Recommendations for new board members for vacancies on the GHS Board of Trustees which must be filled by residents of specific state house districts include Rev. Sean D. Dogan, Leah D. Garrett and Peter B. Waldschmidt. These recommendations must now be nominated and approved by the Greenville County Legislative Delegation. In addition, candidates being nominated by GHS for appointment by the Greenville County Legislative Delegation to fill the vacant at-large seats are Scot L. Baddley, W. Michael Ellison and C. Michael Smith.

The Upstate Affiliate Organization’s board of directors will be led by Marguerite R. Wyche. Wyche has served GHS in various capacities since 2004, beginning with service on the Greenville Health Corporation Board of Directors, which she chaired in 2008. She has served on the GHS Board of Trustees since 2012 and has chaired the GHS Quality and Academics Committee for the past three years.

“Marguerite’s experience will ensure the Upstate Affiliate Organization remains focused on high-quality health care for our communities,” said Morton. “She is well known in the Greenville community and has a wide range of business and healthcare experience.”

The initial board of directors for the Upstate Affiliate Organization, which will directly operate current GHS hospitals and facilities, also include Charles E. Dalton, W. Michael Ellison, David M. Lominack, Robert T. Nitto, Richard A. Phillips, Timothy J. Reed, Ruth M. Richburg, Michelle B. Seaver, Rev. Thomas E. Simmons, C. Michael Smith and Benjamin B. Waters III.
The Strategic Coordinating Organization’s board of directors will be led by lifelong Greenville County resident, Frances DeLoache Ellison. Ellison has served GHS in a number of capacities, beginning in 1998 on the Greenville Health Corporation Board, which she chaired in 2003-2004. She served on the GHS Board of Trustees from 2005 to 2010 and was chair from 2008 to 2010. While GHS board chair, she oversaw the successful implementation of an expansion of the GHS Board of Trustees from 7 to 12 members and, under her leadership, the board became more ethnically and gender diverse and more inclusive of the entire GHS service area.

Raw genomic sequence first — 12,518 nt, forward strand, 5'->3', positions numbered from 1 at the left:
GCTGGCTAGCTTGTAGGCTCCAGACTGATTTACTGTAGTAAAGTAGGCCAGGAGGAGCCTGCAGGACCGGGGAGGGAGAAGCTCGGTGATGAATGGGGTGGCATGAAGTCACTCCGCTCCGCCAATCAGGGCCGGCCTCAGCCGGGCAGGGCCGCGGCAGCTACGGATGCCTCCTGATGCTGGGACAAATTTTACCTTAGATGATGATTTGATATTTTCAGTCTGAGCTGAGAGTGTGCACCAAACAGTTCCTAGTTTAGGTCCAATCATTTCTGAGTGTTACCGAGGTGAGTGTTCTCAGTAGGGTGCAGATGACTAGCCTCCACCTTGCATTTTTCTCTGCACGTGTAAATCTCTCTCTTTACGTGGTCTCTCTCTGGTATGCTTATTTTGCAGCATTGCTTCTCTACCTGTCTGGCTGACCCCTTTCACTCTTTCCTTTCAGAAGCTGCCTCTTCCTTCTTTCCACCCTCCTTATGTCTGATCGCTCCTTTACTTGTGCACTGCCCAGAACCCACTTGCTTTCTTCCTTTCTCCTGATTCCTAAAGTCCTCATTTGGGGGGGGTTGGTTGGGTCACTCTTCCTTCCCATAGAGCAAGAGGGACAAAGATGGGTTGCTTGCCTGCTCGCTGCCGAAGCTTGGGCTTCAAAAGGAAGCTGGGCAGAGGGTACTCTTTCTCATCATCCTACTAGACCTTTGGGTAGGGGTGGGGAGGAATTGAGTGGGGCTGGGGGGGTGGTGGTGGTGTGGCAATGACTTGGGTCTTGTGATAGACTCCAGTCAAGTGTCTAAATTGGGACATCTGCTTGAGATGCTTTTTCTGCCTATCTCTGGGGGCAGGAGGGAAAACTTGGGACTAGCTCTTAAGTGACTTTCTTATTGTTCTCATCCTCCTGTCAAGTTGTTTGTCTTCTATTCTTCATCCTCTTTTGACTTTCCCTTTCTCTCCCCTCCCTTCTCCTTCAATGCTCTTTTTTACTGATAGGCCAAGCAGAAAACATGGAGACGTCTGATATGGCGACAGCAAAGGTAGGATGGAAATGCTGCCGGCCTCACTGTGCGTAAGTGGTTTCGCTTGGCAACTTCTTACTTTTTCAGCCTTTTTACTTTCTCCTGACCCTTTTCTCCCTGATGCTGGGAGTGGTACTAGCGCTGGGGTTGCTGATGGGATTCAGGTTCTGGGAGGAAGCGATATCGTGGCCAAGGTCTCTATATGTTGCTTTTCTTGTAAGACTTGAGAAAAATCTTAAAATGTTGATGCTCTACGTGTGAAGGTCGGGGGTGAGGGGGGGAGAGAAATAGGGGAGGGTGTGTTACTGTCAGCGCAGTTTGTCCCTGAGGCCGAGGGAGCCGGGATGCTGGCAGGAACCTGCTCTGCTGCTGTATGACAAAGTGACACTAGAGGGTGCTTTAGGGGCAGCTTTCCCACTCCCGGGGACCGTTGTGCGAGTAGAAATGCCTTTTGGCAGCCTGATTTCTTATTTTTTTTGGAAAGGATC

Said Morton, “Frances has a wealth of institutional knowledge that will serve the SCO and our communities well as we move forward with our strategic plans.”

The initial board of directors for the Strategic Coordinating Organization, which will provide strategic direction and corporate services for the new multi-regional system, also include Craig Brown, Michael Cumby, Annmarie Higgins, Anna Kate Hipp, Margaret L. Jenkins, Jennie M. Johnson, James C. Morton Jr., Prashant Prabhu, Lisa H. Stevens, Andrew J. White Jr., Benjamin H. Waters III, William M. Webster IV, Richard “Dick” Wilkerson, and Dwayne Wilson.

GHS has said the proposed new governance structure is needed to ensure that health care in the Upstate remains locally accessible and of high quality in the years to come. A multi-regional system will benefit residents by giving them increased access to integrated primary and specialty medical and surgical services, including some highly specialized services not readily available in most areas. Moreover, the new system will be able to better partner with others through joint-ventures, enabling access to additional sources of capital and expanded patient services. It will also be an attractive alternative for regional hospitals, physician groups, providers and employers to the large, non-South Carolina-based systems that are rapidly expanding in South Carolina.